# Section P6 Rational Expressions

## Presentation on theme: "Section P6 Rational Expressions"— Presentation transcript:

Section P6 Rational Expressions

Rational Expressions

A rational expression is the quotient of two polynomials
A rational expression is the quotient of two polynomials. The set of real numbers for which an algebraic expression is defined is the domain of the expression. Because division by zero is undefined, we must exclude numbers from a rational expression’s domain that make the denominator zero. See examples below.

Example What numbers must be excluded from the domain?

Simplifying Rational Expressions

Example Simplify and indicate what values are excluded from the domain:

Example Simplify and indicate what values are excluded from the domain:

Multiplying Rational Expressions

Example Multiply and Simplify:

Dividing Rational Expressions

We find the quotient of two rational expressions by inverting the divisor and multiplying.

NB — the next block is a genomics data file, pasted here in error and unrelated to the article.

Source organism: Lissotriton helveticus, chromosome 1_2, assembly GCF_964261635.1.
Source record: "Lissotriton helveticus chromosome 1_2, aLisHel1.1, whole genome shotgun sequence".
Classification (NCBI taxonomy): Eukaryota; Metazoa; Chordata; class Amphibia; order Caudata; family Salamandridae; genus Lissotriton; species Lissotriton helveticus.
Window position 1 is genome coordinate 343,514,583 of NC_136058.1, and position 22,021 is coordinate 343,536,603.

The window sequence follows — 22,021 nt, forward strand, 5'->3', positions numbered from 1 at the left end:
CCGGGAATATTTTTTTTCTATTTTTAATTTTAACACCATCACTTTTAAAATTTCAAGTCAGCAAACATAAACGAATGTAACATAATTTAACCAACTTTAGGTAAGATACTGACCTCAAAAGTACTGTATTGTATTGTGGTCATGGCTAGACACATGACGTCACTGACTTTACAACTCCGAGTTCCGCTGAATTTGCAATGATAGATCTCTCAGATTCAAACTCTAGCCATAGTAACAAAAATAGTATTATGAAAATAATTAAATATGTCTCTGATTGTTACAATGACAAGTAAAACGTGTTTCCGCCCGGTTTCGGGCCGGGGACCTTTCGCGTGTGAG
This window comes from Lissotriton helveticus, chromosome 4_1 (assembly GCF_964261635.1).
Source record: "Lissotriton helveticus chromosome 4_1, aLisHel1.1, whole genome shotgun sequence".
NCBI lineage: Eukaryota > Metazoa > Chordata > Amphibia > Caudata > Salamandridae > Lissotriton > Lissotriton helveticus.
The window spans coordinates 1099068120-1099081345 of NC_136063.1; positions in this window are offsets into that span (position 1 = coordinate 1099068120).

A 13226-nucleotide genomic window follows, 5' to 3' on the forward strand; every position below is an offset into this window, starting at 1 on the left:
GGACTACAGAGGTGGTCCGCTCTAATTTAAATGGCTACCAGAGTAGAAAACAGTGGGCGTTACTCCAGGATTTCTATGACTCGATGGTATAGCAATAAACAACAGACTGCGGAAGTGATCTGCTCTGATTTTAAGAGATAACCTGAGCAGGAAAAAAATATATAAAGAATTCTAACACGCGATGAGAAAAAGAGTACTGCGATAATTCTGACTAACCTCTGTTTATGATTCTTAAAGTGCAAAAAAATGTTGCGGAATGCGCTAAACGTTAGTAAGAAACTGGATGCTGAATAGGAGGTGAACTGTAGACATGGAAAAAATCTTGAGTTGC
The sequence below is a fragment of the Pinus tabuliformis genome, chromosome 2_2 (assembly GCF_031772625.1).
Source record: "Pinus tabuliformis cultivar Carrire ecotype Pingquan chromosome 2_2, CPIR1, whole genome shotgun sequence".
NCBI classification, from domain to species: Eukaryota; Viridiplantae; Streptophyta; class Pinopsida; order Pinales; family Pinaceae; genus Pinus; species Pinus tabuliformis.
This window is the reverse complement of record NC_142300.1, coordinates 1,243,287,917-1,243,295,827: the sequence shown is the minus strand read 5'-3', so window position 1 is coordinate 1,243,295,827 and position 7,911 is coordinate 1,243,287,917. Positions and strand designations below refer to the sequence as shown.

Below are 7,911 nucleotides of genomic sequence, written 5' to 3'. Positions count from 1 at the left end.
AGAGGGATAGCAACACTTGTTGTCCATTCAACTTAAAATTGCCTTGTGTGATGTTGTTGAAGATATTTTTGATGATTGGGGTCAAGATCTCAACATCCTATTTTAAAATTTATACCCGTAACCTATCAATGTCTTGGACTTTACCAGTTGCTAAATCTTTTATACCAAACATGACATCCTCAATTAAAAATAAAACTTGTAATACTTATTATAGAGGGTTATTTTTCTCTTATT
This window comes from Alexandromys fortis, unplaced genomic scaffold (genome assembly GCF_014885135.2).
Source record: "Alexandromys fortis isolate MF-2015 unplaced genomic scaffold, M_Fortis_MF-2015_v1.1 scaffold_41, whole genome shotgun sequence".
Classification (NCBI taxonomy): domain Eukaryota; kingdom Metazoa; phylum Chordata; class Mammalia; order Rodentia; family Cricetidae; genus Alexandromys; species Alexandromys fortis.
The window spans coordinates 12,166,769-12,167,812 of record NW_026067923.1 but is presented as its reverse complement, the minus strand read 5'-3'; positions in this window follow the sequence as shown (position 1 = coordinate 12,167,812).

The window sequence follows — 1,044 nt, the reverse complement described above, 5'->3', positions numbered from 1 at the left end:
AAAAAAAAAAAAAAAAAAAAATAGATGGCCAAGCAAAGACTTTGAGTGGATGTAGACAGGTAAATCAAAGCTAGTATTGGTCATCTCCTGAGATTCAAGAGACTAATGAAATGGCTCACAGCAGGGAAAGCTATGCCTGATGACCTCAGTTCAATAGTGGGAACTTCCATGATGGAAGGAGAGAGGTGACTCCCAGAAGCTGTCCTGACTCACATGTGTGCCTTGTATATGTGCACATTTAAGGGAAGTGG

Example Divide and Simplify:

Adding and Subtracting Rational Expressions with the Same Denominator

Add or subtract rational expressions with the same denominator by
(1) Adding or subtracting the numerators, (2) Placing this result over the common denominator, and (3) Simplifying, if possible.

Example Subtract:

Adding and Subtracting Rational Expressions with Different Denominators

Example Subtract:

Complex Rational Expresisons

Complex rational expressions, also called complex fractions, have numerators or denominators containing one or more rational expressions. Here are two examples of such expressions listed below:

Example Simplify:

Example Simplify:

Simplify: (a) (b) (c) (d)

Divide (a) (b) (c) (d)